Quick. Answer this. What is conservation and archival framing?
If you’re like most people, your answer will be something along the lines of, “The assurance that the value of your artwork will be safeguarded by proper framing.”
And, like most people, you will be wrong.
To get at the true meaning of conservation and archival framing, at least as it’s performed by most frame shops, answer this question. If a framer coats the back of a piece of artwork with adhesive and sticks it permanently to foam board, can that be considered conservation and archival framing?
Most people will answer no. And most people will be wrong.
Frame shops routinely coat the back of artwork with adhesive and stick it permanently to foam board – and they some times call it “conservation and archival framing”.
But how, you may ask.
For most frame shops conservation and archival framing simply means that nothing potentially acidic will come into direct contact with the artwork. It doesn’t necessarily mean that there’s nothing acidic in the frame package. Heck, in most frame jobs the most potentially acidic component is the frame itself (if it’s made of wood), but in most frame jobs the frame doesn’t come into direct contact with the artwork.
So if a frame shop is using an acid-free adhesive to permanently affix a piece of artwork to foam board, the process can still be considered archival, since nothing potentially acidic is touching the artwork.
Hold On. Let Me Get This Straight
But wait! I hear you say. Doesn’t the act of sticking artwork permanently to foam board devalue it?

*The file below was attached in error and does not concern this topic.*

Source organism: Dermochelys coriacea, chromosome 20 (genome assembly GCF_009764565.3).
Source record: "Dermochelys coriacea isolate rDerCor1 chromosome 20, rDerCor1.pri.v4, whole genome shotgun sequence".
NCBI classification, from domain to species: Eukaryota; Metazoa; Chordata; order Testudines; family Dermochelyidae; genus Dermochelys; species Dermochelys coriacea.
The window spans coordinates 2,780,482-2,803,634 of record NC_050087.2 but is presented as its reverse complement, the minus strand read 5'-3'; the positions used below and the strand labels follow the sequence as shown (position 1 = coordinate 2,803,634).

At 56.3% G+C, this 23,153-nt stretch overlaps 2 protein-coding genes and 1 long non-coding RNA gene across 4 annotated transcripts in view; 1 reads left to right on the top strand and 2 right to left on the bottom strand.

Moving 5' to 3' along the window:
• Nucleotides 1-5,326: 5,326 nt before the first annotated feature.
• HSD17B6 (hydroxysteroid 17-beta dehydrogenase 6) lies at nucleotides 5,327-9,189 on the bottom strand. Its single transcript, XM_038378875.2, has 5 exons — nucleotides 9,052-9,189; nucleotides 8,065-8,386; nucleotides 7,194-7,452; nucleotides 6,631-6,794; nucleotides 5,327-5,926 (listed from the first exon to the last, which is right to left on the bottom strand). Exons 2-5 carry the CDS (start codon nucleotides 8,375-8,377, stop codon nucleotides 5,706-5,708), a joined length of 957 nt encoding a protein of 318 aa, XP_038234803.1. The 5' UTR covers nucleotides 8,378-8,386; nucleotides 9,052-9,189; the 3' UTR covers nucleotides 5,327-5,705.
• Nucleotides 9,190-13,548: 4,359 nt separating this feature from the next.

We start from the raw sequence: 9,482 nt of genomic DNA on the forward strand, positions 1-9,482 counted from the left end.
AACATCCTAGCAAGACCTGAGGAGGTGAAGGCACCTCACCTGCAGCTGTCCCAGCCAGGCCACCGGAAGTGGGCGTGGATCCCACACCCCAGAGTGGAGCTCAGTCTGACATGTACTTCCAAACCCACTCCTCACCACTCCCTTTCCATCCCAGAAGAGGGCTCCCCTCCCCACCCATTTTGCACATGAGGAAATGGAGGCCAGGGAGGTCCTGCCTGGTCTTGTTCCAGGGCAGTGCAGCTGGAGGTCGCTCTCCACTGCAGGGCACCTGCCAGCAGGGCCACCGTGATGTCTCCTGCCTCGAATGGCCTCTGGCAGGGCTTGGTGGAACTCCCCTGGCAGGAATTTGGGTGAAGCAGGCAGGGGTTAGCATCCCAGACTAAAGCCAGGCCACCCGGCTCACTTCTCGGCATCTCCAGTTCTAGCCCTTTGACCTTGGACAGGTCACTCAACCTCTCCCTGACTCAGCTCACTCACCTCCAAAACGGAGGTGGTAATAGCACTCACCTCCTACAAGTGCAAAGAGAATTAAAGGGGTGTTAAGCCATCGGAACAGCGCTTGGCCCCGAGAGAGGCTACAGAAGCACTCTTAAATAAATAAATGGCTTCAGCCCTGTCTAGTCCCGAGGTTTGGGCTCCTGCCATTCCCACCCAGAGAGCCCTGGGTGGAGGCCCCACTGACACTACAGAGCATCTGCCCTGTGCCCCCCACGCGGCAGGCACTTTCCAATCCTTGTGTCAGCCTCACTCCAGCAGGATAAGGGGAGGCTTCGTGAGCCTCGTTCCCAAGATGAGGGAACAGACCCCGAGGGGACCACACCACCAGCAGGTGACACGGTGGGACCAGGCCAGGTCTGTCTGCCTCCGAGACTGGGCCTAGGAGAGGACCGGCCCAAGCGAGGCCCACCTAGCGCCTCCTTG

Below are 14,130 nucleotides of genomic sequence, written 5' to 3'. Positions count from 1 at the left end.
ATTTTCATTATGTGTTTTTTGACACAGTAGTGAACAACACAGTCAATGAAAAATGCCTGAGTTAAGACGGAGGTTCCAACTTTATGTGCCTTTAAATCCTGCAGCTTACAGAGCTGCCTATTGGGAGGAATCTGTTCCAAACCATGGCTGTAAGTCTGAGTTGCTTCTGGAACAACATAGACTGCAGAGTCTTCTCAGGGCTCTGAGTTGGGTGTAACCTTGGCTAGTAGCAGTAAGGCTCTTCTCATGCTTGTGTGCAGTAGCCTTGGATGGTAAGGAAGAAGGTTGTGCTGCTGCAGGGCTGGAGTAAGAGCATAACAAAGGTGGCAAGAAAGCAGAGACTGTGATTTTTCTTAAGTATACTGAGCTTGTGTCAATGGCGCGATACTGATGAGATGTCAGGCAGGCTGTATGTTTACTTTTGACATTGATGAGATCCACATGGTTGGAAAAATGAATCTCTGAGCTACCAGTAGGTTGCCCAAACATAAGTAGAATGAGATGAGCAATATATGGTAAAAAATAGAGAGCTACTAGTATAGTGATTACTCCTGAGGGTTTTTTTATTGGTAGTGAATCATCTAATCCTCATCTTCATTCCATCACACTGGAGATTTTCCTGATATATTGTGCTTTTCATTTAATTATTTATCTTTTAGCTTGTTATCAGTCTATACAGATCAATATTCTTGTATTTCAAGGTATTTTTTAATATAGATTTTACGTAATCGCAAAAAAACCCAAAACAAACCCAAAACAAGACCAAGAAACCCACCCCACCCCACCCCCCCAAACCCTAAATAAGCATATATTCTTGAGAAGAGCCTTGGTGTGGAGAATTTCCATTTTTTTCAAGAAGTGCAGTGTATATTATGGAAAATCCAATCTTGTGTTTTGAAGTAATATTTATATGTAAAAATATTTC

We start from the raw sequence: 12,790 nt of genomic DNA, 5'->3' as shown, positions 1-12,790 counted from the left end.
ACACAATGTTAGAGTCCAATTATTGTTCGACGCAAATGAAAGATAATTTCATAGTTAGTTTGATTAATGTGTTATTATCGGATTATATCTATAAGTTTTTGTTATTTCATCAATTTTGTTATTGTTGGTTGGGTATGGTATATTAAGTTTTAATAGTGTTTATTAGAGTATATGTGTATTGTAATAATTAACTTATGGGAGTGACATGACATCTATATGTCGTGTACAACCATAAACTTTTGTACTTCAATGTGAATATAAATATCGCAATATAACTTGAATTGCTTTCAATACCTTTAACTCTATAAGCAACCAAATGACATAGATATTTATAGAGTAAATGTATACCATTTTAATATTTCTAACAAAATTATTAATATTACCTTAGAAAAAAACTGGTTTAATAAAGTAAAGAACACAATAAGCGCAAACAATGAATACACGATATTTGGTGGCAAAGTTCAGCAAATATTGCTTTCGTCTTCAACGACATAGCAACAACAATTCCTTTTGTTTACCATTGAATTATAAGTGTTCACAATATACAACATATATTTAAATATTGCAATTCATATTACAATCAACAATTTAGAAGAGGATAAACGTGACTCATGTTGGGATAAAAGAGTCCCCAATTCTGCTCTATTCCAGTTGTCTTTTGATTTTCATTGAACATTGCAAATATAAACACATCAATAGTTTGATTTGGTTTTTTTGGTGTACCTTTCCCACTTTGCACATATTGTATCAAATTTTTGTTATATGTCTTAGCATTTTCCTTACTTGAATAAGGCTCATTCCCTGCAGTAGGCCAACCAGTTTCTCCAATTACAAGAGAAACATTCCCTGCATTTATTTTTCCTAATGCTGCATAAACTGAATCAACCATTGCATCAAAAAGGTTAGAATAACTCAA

Probably. But framers are usually very careful about what kind of artwork they mount in this way. They reserve this treatment for artwork that’s unlikely to increase in value, which is to say open-ended prints like posters, or digital prints that are not part of a limited edition.
When it comes to potentially valuable artwork like originals or limited editions, they mount them using archival tape that has a bond that’s easily reversible or they trap them in place with a method that puts no adhesive in contact with the artwork.
So What Exactly IS Conservation and Archival Framing
Still, I hear you say. Coating anything with adhesive and sticking it permanently to foam board should not be referred to as conservation and archival framing. It’s misleading.
Well, it’s only misleading if you misunderstand what conservation and archival framing is promising you. It is not, as you may think, promising you that the value of your artwork will be preserved, although it may achieve that, depending on the methods used. But what it is promising you, regardless of the “conservation” method, is that your artwork will be presentable for many decades to come.
You see, if you use an acid free adhesive to permanently stick artwork to foam board, you have managed to keep harmful acids out of direct contact with the artwork, which means the artwork will not turn brownish-yellow as a result of acid burn, and will remain presentable for a long time to come.
Therefore, conservation and archival framing, in all cases, provides the assurance that your artwork will remain presentable for years to come, even though it may not preserve the value of it for all that time.
Presentation is different from preservation, and it’s a distinction you should keep in mind when it comes to conservation and archival framing.